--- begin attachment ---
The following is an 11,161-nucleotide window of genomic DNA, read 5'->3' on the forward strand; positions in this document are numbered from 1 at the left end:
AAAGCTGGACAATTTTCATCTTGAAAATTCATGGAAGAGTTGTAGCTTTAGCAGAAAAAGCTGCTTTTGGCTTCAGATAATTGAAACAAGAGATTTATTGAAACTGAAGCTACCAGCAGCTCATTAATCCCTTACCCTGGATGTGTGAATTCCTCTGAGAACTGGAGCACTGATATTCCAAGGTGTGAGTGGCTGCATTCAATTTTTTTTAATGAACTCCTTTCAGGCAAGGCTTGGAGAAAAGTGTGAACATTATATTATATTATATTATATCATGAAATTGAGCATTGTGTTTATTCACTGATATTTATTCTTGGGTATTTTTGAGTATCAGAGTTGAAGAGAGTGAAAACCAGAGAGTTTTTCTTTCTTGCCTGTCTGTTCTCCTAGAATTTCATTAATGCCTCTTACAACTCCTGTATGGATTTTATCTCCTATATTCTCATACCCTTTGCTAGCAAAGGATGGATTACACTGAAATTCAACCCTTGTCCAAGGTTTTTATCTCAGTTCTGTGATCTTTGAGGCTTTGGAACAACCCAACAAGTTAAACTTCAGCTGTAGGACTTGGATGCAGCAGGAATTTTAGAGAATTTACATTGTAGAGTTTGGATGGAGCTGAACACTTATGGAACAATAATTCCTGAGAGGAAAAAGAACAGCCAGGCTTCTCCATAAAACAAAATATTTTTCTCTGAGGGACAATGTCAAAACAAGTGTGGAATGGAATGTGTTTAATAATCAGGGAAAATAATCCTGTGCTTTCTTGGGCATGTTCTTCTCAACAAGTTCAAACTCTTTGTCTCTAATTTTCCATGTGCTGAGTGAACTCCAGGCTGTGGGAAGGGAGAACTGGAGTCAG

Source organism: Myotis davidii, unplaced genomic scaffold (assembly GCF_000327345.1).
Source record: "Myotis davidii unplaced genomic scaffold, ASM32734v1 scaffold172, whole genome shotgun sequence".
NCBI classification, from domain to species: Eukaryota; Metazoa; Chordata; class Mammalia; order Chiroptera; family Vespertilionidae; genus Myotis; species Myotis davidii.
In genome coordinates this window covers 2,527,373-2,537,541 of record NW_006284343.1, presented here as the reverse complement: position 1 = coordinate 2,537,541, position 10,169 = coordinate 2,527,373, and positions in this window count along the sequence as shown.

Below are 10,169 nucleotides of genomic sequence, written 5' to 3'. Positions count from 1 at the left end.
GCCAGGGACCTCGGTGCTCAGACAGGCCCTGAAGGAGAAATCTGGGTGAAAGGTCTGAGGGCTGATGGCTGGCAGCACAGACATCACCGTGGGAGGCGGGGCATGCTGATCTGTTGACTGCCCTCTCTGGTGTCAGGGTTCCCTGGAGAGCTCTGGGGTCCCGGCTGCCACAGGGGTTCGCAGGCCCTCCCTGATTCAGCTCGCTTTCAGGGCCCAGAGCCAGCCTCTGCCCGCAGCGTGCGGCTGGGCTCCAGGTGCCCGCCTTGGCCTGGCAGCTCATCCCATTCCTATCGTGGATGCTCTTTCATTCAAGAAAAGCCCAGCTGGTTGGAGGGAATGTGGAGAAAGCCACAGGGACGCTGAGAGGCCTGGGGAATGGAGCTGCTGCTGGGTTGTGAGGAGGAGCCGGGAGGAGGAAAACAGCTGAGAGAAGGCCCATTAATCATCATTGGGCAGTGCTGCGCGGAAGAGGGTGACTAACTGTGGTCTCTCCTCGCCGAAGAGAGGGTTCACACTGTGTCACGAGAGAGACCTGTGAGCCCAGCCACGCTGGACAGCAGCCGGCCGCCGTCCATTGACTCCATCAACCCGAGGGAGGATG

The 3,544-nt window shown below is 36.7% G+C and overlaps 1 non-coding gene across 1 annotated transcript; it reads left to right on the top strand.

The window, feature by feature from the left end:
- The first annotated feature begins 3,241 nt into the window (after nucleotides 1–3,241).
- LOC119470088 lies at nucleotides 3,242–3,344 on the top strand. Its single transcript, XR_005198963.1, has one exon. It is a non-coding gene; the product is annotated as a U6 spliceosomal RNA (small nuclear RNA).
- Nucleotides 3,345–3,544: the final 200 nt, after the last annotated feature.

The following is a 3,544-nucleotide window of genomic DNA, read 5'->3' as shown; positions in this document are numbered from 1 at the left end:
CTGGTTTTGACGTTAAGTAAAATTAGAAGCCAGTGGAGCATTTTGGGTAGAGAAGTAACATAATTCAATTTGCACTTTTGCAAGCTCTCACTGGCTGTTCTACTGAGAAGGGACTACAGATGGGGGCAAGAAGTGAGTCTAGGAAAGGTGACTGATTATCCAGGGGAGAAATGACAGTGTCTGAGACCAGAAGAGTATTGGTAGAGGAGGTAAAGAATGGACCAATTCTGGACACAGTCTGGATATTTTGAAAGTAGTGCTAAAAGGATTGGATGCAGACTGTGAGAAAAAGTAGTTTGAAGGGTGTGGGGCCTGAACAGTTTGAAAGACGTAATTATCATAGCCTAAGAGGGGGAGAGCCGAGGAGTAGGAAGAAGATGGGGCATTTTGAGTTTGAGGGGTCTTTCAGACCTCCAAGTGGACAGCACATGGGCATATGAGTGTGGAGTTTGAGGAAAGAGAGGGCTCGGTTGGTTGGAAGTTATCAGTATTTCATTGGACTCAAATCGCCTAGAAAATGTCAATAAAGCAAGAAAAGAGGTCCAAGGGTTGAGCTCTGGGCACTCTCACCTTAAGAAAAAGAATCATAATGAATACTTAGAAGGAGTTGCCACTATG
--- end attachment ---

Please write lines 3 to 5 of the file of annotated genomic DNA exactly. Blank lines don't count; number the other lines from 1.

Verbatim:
Source organism: Myotis davidii, unplaced genomic scaffold (assembly GCF_000327345.1).
Source record: "Myotis davidii unplaced genomic scaffold, ASM32734v1 scaffold172, whole genome shotgun sequence".
NCBI classification, from domain to species: Eukaryota; Metazoa; Chordata; class Mammalia; order Chiroptera; family Vespertilionidae; genus Myotis; species Myotis davidii.